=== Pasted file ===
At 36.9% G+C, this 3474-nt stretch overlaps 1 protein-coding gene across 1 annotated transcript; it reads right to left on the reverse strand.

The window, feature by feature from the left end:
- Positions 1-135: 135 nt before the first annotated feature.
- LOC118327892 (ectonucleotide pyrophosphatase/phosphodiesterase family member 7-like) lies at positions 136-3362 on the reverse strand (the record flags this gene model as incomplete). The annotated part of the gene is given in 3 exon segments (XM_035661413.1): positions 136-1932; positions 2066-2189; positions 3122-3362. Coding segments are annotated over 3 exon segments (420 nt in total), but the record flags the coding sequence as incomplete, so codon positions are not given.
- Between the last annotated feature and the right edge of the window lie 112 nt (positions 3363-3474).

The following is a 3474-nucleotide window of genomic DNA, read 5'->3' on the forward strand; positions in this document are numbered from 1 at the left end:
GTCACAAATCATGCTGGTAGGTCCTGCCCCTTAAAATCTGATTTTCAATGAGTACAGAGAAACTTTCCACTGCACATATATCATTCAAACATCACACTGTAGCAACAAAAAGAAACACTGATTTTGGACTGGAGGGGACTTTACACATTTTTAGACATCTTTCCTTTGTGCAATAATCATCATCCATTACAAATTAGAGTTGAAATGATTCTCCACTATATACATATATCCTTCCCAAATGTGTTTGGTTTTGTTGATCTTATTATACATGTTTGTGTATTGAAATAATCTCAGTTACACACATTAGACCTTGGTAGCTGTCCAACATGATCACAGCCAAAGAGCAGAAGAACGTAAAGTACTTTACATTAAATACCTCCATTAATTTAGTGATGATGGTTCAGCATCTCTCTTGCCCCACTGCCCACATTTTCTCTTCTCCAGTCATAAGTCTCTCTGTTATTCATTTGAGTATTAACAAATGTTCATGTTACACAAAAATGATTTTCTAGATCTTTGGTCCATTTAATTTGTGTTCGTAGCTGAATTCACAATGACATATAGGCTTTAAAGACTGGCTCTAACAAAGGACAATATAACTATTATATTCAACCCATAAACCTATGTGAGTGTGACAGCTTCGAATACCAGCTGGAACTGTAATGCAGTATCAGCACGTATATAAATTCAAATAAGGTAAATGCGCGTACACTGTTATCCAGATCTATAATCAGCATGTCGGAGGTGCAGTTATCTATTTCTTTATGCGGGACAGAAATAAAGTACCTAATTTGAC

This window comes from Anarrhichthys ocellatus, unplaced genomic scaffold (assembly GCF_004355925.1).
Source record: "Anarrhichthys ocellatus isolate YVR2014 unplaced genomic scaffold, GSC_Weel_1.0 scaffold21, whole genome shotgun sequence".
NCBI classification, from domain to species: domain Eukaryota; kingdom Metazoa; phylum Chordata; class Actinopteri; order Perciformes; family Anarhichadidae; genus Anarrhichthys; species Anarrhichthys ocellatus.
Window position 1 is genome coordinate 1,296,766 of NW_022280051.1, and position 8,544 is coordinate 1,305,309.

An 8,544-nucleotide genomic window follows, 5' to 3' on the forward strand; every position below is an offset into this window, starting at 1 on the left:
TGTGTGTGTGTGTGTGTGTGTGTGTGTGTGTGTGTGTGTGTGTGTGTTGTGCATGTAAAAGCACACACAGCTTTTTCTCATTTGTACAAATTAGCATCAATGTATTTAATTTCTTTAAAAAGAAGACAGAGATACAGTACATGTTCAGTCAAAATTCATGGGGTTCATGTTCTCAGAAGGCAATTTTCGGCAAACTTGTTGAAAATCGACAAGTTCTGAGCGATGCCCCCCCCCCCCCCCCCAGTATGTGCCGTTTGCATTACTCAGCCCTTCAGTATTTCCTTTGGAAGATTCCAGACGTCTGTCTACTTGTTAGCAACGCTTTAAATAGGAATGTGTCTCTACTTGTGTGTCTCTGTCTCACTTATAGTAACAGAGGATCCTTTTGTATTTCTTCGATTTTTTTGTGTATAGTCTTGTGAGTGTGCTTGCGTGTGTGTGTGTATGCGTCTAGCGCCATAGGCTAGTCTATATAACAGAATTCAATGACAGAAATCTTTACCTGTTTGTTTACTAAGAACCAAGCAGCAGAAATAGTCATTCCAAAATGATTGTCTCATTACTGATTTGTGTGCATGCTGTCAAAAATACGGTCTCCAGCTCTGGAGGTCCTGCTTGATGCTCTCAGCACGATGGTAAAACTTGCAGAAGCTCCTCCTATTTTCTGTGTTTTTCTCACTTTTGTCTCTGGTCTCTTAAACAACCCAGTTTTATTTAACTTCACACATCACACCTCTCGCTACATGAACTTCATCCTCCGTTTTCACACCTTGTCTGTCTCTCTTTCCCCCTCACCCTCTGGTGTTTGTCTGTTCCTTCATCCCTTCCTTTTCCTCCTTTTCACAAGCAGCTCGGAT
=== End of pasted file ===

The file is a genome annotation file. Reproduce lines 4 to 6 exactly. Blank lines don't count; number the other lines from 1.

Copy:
- LOC118327892 (ectonucleotide pyrophosphatase/phosphodiesterase family member 7-like) lies at positions 136-3362 on the reverse strand (the record flags this gene model as incomplete). The annotated part of the gene is given in 3 exon segments (XM_035661413.1): positions 136-1932; positions 2066-2189; positions 3122-3362. Coding segments are annotated over 3 exon segments (420 nt in total), but the record flags the coding sequence as incomplete, so codon positions are not given.
- Between the last annotated feature and the right edge of the window lie 112 nt (positions 3363-3474).

The following is a 3474-nucleotide window of genomic DNA, read 5'->3' on the forward strand; positions in this document are numbered from 1 at the left end: